Since graduating from Baylor College of Medicine’s Physician Assistant Program in 1974, James (“Jim”) Gilliam’s sense of adventure has taken him around the world. To further the educational mission of the College for “taking a chance” on him, he and his wife, Laura, decided to make a planned gift.
By including Baylor in their estate plans, the couple became members of the Jaworski Society, a group of alumni and friends who wish to leave a legacy that advances knowledge, scientific discovery and patient care.
Now retired, Jim spends his time writing and finishing a law degree from the University of London. Via phone from his home in Warwick, N.Y., he admitted that a profession in the medical field was not his first choice. He envisioned himself working in law enforcement or as an attorney. However, Jim’s life took a detour just before his 14th birthday when he ran away from Port Isabel, Texas, seeking excitement in New Orleans.
Jim later joined the United States Coast Guard and enrolled in pre-med courses, ultimately completing his under-graduate degree at the University of Houston (UH). While working in the UH Student Health Center, he heard about Baylor’s then brand new Physician Assistant Program. Intrigued by the prospect of being among the first of a new type of healthcare provider, he applied.
Jim says he wasn’t initially accepted. Then a spot opened up. “I was the last one to be let into the Baylor Physician Assistant Program’s second cohort,” he said.
Jim recalls having a fantastic and intellectually stimulating experience at the College. In particular, he remembers hearing Dr. Christian Bernard speak to Baylor students about performing the world’s first heart transplant. Little did Jim know that he eventually would assist in the second ever living donor heart transplant as Chief Physician Assistant of Cardiovascular Surgery at Temple University Hospital in Philadelphia.
Retirement has not slowed Jim down. In 2008, he began drafting his first novel, “Point Deception,” while working as a physician assistant on a Navy Military Sealift Command ship off the Kuwaiti coast. After retiring in 2010, he was able to devote more time to writing. “Point Deception” won the Texas Association of Authors’ 2012 Best Fiction Award and a 2013 Beverly Hills Book Award. After finishing his law degree, he said he wants to open a legal clinic for the underserved.
The education Jim received at Baylor opened the door to a rewarding career during which he travelled extensively, contributed to medical journals and textbooks and met his wife of 38 years. The decision to make a planned gift to the College was an easy one for the Gilliams. “Once we decided on this course of action, the mechanics were simple and the staff was extremely helpful,” said Jim. When asked about what advice he had for those considering a bequest to the College, he said, “Once you decide to pay it forward to the Baylor ideal, don’t wait. Act now.”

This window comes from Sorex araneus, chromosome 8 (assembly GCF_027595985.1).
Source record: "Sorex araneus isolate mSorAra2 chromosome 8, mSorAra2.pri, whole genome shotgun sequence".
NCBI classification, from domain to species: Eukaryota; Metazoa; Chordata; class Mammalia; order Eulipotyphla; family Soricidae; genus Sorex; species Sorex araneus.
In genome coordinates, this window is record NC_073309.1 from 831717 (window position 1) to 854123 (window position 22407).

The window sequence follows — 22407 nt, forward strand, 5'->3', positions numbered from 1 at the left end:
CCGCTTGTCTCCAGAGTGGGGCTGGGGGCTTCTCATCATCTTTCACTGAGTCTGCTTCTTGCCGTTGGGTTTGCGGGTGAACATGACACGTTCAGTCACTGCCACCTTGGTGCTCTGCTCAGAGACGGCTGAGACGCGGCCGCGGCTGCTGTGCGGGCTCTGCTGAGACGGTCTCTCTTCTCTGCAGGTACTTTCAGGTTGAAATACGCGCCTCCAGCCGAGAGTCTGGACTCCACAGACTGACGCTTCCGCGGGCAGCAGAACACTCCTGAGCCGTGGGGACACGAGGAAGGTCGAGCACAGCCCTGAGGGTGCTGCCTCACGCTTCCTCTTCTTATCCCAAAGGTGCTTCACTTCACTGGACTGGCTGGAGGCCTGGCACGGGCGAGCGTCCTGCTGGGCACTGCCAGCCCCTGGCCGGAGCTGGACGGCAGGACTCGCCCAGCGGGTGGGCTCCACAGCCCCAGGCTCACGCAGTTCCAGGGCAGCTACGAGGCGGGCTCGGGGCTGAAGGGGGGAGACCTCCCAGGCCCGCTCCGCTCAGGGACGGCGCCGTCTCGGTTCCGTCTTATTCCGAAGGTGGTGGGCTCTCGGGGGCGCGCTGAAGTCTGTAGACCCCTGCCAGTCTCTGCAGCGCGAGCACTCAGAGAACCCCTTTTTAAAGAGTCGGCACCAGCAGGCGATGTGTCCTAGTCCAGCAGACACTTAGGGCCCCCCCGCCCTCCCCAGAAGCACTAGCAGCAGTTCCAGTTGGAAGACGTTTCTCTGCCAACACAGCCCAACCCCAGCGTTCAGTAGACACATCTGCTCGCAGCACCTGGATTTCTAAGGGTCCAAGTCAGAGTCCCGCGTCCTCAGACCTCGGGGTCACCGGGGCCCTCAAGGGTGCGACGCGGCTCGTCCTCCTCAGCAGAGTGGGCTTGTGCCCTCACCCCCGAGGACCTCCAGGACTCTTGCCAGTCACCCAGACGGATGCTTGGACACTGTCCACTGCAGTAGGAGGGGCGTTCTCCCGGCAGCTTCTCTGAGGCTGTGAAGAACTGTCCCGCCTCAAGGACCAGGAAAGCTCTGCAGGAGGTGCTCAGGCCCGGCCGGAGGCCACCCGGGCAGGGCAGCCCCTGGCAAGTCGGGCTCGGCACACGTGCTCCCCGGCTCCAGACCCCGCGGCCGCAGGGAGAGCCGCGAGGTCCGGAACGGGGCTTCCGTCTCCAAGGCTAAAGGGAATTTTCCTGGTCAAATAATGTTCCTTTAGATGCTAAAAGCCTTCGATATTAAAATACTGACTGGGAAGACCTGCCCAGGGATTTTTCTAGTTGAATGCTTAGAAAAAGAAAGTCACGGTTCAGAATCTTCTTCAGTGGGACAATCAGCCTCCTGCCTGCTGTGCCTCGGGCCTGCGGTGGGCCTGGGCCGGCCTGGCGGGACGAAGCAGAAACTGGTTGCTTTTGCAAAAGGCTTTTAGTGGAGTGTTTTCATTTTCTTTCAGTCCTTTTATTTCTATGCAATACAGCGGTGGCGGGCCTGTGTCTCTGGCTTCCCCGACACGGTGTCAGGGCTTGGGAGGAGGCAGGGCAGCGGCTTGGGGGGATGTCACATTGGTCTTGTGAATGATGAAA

Henderson, Texas, natives Ruth and David Rusk have a high affinity for Baylor College of Medicine. Ruth credits being alive and active 17 years after her initial breast cancer diagnosis to the world-class care she received as a patient of C. Kent Osborne, M.D., current director of the Dan L Duncan Comprehensive Cancer Center and a former director of the Lester and Sue Smith Breast Center. Her experiences as a breast cancer survivor motivated the Rusks to contribute to the College’s efforts to find a cure for the disease.
Both Ruth and David earned master’s degrees in mathematics from The University of Texas at Austin, and Ruth is a math tutor at Lone Star College-Montgomery. Needless to say, the Rusks are good with numbers. They understood that a charitable gift annuity to Baylor College of Medicine would both support their philanthropic priorities at the College and provide them with a fixed income for the rest of their lives. That’s meant an additional revenue source in their retirement, which they began early so they could enjoy hiking, biking and traveling together.
“The charitable gift annuity was very easy to set up. There are flexible options concerning who can be a beneficiary. We’ve been pleased since we started it in 2007,” Ruth said by phone when she and David took a break from riding their bikes through trails near their home in The Woodlands, Texas. “The Office of Institutional Advancement and Alumni Affairs was also very helpful.”
No strangers to charitable giving, the Rusks previously created an endowed scholarship fund for students in the bio-medical sciences at Rice University, Ruth’s alma mater, in the mid-1990s. In the early 2000s, the Rusks shifted the scholarship fund’s aim to support students who would enter Baylor’s School of Medicine after receiving their undergraduate degrees. “We thought that supporting future physicians and scientists would be a good way to help [cure cancer],” said Ruth.